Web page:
|Art by Jereme Peabody|
“The Examination Cloth” by Jonathan Edelstein (2232 words)
No Spoilers: Ukeme is beginning an examination, one that will determine so much about his future and how high he’ll be able to rise in his society. For most, village life is all they can aspire to, but Ukeme feels held back and desperate to pass this exam, to pass the next one, and the next one, and become one of the few to steer policy across the entire land. The exam itself is a series of tasks woven into a tapestry with magic, and Ukeme finds himself apprehensive when it comes time to start. So much so that he accidentally crosses a line and technically cheats. Which is where the true test begins. Short and largely dealing with ethics and ambition, the story focuses in on regret, hope, and uncertainty. It focuses on the test, on how Ukeme reveals himself as he grapples with what he’s done and what he’s been set to do. And it leaves the reader in delicious or agonizing anticipation, making us in turn grapple with what should happen next.
Keywords: Examinations, Cheating, Magic, Weaving, Stories, Ambition
Review: The piece is short for BCS, but still manages to build up a rather complex second world, one where the bureaucracy of society is determined by test and magic. And Ukeme, in cheating, has to face both the weight of what he’s done and the prospect of losing everything he hoped for. And, really, the story examines what it means to “accidentally” cheat. Because, while he’s not intending to really cross a boundary when he uses knowledge he’s not supposed to have in order to help him figure out what to do, there’s the question of how much that really matters. In not disqualifying himself, is he violating the spirit of the test? It’s not an easy story because that’s not an easy question, especially when the reader is put into Ukeme’s shoes, feeling his great hope for his future. The story seems to ask, if it was us, would we want a way forward? And what might that look like? I do like the solution that the story comes up with, having Ukeme push forward despite what’s happened but not pretending that it hasn’t impacted his testing. The test is already tainted, but instead of trying to hide that he seeks to make it part of his test, to embrace it and illustrate how it might even give him a fresh perspective on what’s happening. And I like that the story also leaves before the reader finds out what the results are, because it doesn’t necessarily reward him for any of this. There’s still the chance that he’ll fail. There’s still the possibility that his take on what happened will be rejected, and he’ll be disqualified. And I wonder how readers would react to that outcome, and how Ukeme as a character would. As an injustice, because of the lesson he’s learned? Or would be be able to see the wisdom in failure as well? I feel in some ways that there lies the more interesting and complicated outcome, but I think it’s a story that asks each reader to grapple with the question on their own, just as Ukeme did with his own examination. A fascinating read!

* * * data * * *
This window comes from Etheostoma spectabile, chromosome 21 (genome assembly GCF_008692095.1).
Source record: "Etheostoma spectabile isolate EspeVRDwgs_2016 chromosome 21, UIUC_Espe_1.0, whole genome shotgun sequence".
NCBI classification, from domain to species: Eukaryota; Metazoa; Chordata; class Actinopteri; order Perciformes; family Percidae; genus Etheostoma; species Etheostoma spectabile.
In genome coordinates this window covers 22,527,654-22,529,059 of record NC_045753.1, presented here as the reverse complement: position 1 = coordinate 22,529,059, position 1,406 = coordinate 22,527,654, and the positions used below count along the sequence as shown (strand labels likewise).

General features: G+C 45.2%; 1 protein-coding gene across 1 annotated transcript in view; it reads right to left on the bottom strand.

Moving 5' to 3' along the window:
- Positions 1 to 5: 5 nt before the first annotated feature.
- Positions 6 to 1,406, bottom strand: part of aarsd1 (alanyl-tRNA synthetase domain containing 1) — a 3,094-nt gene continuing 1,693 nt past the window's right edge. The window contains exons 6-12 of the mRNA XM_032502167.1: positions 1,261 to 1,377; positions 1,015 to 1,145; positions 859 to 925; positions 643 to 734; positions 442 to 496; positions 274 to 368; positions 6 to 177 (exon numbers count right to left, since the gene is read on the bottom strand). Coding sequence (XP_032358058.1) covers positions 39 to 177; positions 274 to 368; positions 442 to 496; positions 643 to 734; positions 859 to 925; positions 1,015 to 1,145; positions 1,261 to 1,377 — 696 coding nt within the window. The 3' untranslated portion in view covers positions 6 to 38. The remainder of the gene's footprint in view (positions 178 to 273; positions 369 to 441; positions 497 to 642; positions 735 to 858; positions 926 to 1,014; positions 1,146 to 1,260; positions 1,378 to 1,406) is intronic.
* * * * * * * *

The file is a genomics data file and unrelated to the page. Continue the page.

“The Root Cellar” by Maria Haskins (1952 words)
No Spoilers: Amadine is looking for her brother, Jeremy. The two ran away together to escape what they thought would be the wrath of their father, but in doing so walked into a much darker and more dangerous trap. Both have been lost, and now Amadine is mostly found and looking to finish her work before time runs out. The piece has a heavy darkness and a feeling for me a bit like a fairy tale, where death doesn’t always mean death, magic isn’t often clean or good, and families are really fucking messed up. The story unfolds from Amadine’s perspective, in her voice, with an immediacy of need and impending violence. There’s a nice creepiness to the piece, and a definite twisting feeling when Amadine finally figures out how to look for what she’s seeking.
Keywords: Magic, Stitching, Siblings, Transformation, Family
Review: The voice of this story is, for me, what really guides everything. Amadine is a young person who as been through some serious shit after leaving home, and even before that her life has been dominated by dangerous magic, pain, and blood. She speaks to her brother as she searches for him, but there’s much more the feeling (to me) that she’s speaking more for herself, to keep herself on task, to keep herself going. She’s hanging on by a thread (heh) and it seems almost hopeless that she will be able to find her brother and her arm and escape from her grandmother, who seems a pretty serious and seriously fucked up witch. Which is what gives the story a lot of its fairy tale feeling, for me, this mood and magic which is anything but kind and which finds these two children hacked apart and needing to literally sew themselves back together. Except instead of the story glossing over the details of that, the story shows in vivid details what it means to be chopped to pieces and strung up around a room. It’s creepy and to me it informs the mix of dispassionate routine and numb hope that pervades Amadine’s words. It’s a fun piece, short and punchy, and especially for horror fans it’s very much worth checking out!